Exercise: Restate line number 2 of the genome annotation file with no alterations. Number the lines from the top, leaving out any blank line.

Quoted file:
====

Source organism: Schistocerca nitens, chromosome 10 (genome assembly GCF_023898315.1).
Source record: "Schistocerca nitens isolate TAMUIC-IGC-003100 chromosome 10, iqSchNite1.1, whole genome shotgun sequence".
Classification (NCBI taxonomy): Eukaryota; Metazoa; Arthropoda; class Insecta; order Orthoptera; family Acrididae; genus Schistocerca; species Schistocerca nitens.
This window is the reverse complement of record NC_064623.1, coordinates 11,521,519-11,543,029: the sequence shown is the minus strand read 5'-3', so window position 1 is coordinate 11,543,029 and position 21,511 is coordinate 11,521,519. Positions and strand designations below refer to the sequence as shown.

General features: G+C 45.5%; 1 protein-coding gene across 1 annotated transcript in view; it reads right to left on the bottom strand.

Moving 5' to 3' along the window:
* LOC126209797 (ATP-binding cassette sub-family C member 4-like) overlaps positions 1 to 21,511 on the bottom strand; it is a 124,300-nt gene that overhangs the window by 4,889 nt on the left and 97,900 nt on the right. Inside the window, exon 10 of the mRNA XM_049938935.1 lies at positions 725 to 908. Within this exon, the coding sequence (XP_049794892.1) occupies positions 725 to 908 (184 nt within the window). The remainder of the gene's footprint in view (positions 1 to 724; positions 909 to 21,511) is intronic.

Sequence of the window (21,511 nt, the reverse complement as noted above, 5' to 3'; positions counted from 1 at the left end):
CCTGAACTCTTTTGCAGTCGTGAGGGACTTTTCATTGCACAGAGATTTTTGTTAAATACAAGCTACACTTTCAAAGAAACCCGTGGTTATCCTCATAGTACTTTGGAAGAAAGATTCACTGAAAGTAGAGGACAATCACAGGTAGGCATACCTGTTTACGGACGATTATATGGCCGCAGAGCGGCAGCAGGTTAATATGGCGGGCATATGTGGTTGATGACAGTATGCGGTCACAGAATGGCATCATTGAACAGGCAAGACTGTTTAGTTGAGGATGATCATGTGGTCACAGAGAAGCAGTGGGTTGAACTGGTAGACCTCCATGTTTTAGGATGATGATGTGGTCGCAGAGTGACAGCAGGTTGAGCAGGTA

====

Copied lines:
Source record: "Schistocerca nitens isolate TAMUIC-IGC-003100 chromosome 10, iqSchNite1.1, whole genome shotgun sequence".